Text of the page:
"Opportunities will always come where you least expect them!": meet Jamie, taking part in the Technician Training Experience programme at CERN.

Jamie, tell us about yourself and your first encounter with CERN

I’ve always loved science, and took physics and chemistry through sixth form at school, and got the opportunity to visit the Rutherford Appleton Laboratory’s (RAL) Diamond Light Source in my final year. From that point it was pretty much set that that is exactly where I wanted to be; working on these huge machines for science. I was a mechanical engineering apprentice at RAL for four years, and from this I had the chance to work abroad in Grenoble's ILL and ESRF and fell in love with France, its culture and the people. Just a couple of months in France opened my eyes to working abroad and I knew I had to leave. I made a plan, I knew I wanted to work in certain experiments and of course the top of my list was CERN. At this point I had the ‘Air core toroid’ poster of ATLAS on my wall and I knew someday I’d get there. At the same time, I had dedicated a lot of time back in the UK into careers events and educational shows for children all over Oxfordshire for STEMnet. They then invited me to their national awards as a finalist that year where the representatives from CERN approached me. Coincidently the reps were working for my company but at CERN and wanted to let me know about the great opportunities at CERN for technicians like me. I couldn’t believe it! I didn’t think there was any chance that at 22 I’d be moving to Geneva to work on the very experiment I’d had hung on my wall for four years. I always wanted to work on big machines for science, but I didn’t think I would be working on the largest machine on the planet so soon!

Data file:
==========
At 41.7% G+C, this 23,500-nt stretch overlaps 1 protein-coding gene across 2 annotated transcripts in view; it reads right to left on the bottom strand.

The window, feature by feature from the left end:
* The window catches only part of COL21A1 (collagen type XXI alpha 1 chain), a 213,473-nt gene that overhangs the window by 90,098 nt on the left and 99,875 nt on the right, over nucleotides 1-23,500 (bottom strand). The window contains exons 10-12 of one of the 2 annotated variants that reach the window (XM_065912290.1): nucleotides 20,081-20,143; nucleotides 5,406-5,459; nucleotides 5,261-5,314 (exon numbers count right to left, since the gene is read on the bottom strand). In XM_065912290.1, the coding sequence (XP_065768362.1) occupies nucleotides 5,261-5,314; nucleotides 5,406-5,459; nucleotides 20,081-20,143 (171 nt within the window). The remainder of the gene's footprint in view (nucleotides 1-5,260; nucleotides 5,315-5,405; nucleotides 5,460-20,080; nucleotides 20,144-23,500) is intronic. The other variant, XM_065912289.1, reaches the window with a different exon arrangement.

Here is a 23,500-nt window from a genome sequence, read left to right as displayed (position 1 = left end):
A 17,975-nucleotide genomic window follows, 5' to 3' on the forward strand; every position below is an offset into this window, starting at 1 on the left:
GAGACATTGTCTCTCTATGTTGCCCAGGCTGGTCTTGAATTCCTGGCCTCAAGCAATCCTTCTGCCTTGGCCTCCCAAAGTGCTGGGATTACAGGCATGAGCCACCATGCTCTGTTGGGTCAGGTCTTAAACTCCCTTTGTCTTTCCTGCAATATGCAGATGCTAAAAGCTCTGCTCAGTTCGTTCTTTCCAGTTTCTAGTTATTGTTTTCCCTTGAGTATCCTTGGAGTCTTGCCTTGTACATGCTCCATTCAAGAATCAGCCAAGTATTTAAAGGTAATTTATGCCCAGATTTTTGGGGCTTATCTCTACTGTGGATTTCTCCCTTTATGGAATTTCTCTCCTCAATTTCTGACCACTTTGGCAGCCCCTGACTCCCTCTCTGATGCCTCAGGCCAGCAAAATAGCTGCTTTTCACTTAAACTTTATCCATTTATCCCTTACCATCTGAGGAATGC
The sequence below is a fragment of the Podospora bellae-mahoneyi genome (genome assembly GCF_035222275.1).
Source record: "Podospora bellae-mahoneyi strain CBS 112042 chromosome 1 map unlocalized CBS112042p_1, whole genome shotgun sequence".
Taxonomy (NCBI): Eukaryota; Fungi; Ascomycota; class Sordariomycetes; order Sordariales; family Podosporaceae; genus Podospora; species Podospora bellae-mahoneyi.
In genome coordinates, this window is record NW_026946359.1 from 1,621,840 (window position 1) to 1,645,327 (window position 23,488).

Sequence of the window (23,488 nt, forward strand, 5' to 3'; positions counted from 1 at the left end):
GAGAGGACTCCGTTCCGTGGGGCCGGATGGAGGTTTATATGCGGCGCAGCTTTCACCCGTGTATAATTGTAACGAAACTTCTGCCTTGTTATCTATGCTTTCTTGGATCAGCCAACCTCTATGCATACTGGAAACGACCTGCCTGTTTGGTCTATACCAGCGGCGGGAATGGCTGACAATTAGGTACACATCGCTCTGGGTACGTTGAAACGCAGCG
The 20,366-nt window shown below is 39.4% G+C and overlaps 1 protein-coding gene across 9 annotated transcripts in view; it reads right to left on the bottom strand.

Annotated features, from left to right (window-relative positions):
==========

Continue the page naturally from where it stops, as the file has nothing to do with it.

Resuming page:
My personal experiences, challenges and highlights at CERN

I must say that moving here was a massive culture shock for me. I’ve not really been outside of England compared to some others and so moving in with some Italians, working with a French technical team, and having a seat in an office that represents more than 12 nationalities was daunting to say the least. So many new identities, languages and cultures that I had never been exposed to before. I stayed mostly to myself at first with my technical team and couldn’t communicate well as I couldn’t speak any French whatsoever. Luckily CERN gave me the basics of the language with a French course, and for the next year I practised with friends, learning more and more. I had been in the office for almost a year away from the team so when I came back they met a new person, able to easily communicate and join conversations both work related and socially. Now I’ll go weeks at work without speaking English and I’m proud of that.

My messages to other candidates

Opportunities will always come where you least expect them! A chance to work abroad was an obvious adventure into new territory but offering to help out at an event, giving a tour, or just showing people what you can do turns into an amazing chance to network, find out about new possibilities and even new careers… but it takes a little courage on your part to take the plunge, to make that first step, to give a talk, or even simply clicking that ‘submit’ button for that job you’ve always fancied. It’s always easier to see the opportunities you’ve missed, and to imagine that it never would have happened anyway. Rejection is scary but it costs you nothing just to say ‘Yes’ - Take part!

Are you interested in taking part in CERN's Technician Training Experience, or TTE programme? Don't hesitate and apply now (by 19th May)! www.cern.ch/tte